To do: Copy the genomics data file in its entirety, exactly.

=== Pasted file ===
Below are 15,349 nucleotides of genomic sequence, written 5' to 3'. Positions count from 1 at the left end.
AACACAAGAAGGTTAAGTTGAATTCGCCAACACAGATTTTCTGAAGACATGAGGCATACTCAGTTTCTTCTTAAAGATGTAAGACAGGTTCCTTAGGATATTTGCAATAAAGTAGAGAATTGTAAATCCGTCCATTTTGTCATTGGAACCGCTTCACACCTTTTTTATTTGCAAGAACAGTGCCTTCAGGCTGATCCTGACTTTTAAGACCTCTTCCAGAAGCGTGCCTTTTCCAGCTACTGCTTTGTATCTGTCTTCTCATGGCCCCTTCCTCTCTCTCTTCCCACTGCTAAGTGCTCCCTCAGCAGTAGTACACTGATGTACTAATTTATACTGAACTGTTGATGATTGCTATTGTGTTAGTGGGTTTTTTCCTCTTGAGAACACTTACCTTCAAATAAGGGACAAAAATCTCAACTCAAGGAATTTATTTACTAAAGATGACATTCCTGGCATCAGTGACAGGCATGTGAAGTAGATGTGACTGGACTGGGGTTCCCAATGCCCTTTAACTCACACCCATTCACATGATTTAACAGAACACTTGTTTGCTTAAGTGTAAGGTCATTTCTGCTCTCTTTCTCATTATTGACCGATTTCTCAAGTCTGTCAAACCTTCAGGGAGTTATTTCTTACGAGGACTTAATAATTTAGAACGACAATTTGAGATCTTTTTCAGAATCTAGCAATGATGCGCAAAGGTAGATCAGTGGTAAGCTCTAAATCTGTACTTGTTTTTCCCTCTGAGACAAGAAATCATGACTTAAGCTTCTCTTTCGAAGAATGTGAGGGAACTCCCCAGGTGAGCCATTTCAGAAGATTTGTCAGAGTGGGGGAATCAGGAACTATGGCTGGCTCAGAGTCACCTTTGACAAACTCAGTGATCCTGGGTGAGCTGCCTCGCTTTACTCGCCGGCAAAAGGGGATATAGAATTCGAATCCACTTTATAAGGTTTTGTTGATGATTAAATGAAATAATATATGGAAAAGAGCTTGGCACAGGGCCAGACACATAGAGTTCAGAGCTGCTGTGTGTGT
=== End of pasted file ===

Below are 15,349 nucleotides of genomic sequence, written 5' to 3'. Positions count from 1 at the left end.
AACACAAGAAGGTTAAGTTGAATTCGCCAACACAGATTTTCTGAAGACATGAGGCATACTCAGTTTCTTCTTAAAGATGTAAGACAGGTTCCTTAGGATATTTGCAATAAAGTAGAGAATTGTAAATCCGTCCATTTTGTCATTGGAACCGCTTCACACCTTTTTTATTTGCAAGAACAGTGCCTTCAGGCTGATCCTGACTTTTAAGACCTCTTCCAGAAGCGTGCCTTTTCCAGCTACTGCTTTGTATCTGTCTTCTCATGGCCCCTTCCTCTCTCTCTTCCCACTGCTAAGTGCTCCCTCAGCAGTAGTACACTGATGTACTAATTTATACTGAACTGTTGATGATTGCTATTGTGTTAGTGGGTTTTTTCCTCTTGAGAACACTTACCTTCAAATAAGGGACAAAAATCTCAACTCAAGGAATTTATTTACTAAAGATGACATTCCTGGCATCAGTGACAGGCATGTGAAGTAGATGTGACTGGACTGGGGTTCCCAATGCCCTTTAACTCACACCCATTCACATGATTTAACAGAACACTTGTTTGCTTAAGTGTAAGGTCATTTCTGCTCTCTTTCTCATTATTGACCGATTTCTCAAGTCTGTCAAACCTTCAGGGAGTTATTTCTTACGAGGACTTAATAATTTAGAACGACAATTTGAGATCTTTTTCAGAATCTAGCAATGATGCGCAAAGGTAGATCAGTGGTAAGCTCTAAATCTGTACTTGTTTTTCCCTCTGAGACAAGAAATCATGACTTAAGCTTCTCTTTCGAAGAATGTGAGGGAACTCCCCAGGTGAGCCATTTCAGAAGATTTGTCAGAGTGGGGGAATCAGGAACTATGGCTGGCTCAGAGTCACCTTTGACAAACTCAGTGATCCTGGGTGAGCTGCCTCGCTTTACTCGCCGGCAAAAGGGGATATAGAATTCGAATCCACTTTATAAGGTTTTGTTGATGATTAAATGAAATAATATATGGAAAAGAGCTTGGCACAGGGCCAGACACATAGAGTTCAGAGCTGCTGTGTGTGT